New male dogs in the house? Expect them to make themselves at home through territorial marking. Here are a few steps to help your rescue dog stop marking and start living well in his new surroundings.
Determine The Possible Cause Of Territorial Marking
Anxiety is one cause. Dogs are creatures of habit and often don’t respond well to change. If your dog is a victim of trauma, rest assured he has undergone some change. Give your pet some time and be patient to help in the healing process. Remove items of value from his reach, to ease your stress level. Being calm yourself sets the perfect tone for harmony in the home.
Another cause for territorial marking could be, your dog is not housebroken. Or your new pet could have a bladder or urinary infection causing him to urinate frequently. Schedule a visit to the vet as soon as possible to rule out sickness.
Check out tips on housebreaking your dog here.
Prevent Repeated Marking
If your dog is marking in the same place multiple times, you need to eliminate the urine smell and residue. Soak the wet area with a pet urine enzyme cleaner. Be sure to allow the spot to dry completely before letting your pet near it.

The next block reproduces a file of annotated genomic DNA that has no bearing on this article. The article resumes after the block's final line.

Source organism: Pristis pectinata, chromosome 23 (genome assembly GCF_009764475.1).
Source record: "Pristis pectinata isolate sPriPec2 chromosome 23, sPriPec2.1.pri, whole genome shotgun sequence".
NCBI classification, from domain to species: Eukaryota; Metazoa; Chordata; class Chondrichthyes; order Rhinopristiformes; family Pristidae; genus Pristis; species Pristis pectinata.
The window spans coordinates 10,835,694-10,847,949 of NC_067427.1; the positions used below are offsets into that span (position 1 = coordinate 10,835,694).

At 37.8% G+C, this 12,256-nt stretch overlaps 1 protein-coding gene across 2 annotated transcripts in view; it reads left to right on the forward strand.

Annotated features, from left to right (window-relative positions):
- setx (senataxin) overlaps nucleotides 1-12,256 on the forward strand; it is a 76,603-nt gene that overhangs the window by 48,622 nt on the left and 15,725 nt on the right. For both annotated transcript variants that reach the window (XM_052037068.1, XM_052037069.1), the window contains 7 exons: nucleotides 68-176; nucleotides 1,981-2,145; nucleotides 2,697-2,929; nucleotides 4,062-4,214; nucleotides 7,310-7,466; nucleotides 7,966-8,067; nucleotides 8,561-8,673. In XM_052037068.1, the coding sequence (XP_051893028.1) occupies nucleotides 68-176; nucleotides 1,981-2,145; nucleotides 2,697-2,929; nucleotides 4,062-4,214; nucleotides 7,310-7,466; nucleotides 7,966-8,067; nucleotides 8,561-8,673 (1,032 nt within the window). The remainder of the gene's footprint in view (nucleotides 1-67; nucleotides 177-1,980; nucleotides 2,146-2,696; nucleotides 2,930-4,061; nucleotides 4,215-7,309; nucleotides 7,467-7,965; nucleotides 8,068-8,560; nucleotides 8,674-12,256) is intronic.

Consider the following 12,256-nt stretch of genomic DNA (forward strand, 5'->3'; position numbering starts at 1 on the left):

If possible, place the dog crate or dog bed over the area. Dogs choose not to mess where they sleep. In the case that your male attempts to mark the same spot again, replace the dog crate with his food and water bowls. Keep the bowls in place for at least two to three weeks to redirect the old habit.
To prevent multiple markings inside your home, many dog trainers suggest the following.
Secure some of your pet’s urine and place it on a bandana. When dry, tie the bandana around your dog’s neck. Doing so puts his urine smell at nose level thus eliminating the need to mark his territory.
Dog appeasing pheromones (DAP) are also used to curb dog’s desires to mark their territory. You have a choice of spray, diffuser, or collar found at local pet stores and some vet offices as well.
These steps should set you on track to success, don’t give up, be patient, and stay calm. You can do it.
Check out this article on dogs responding to a crisis.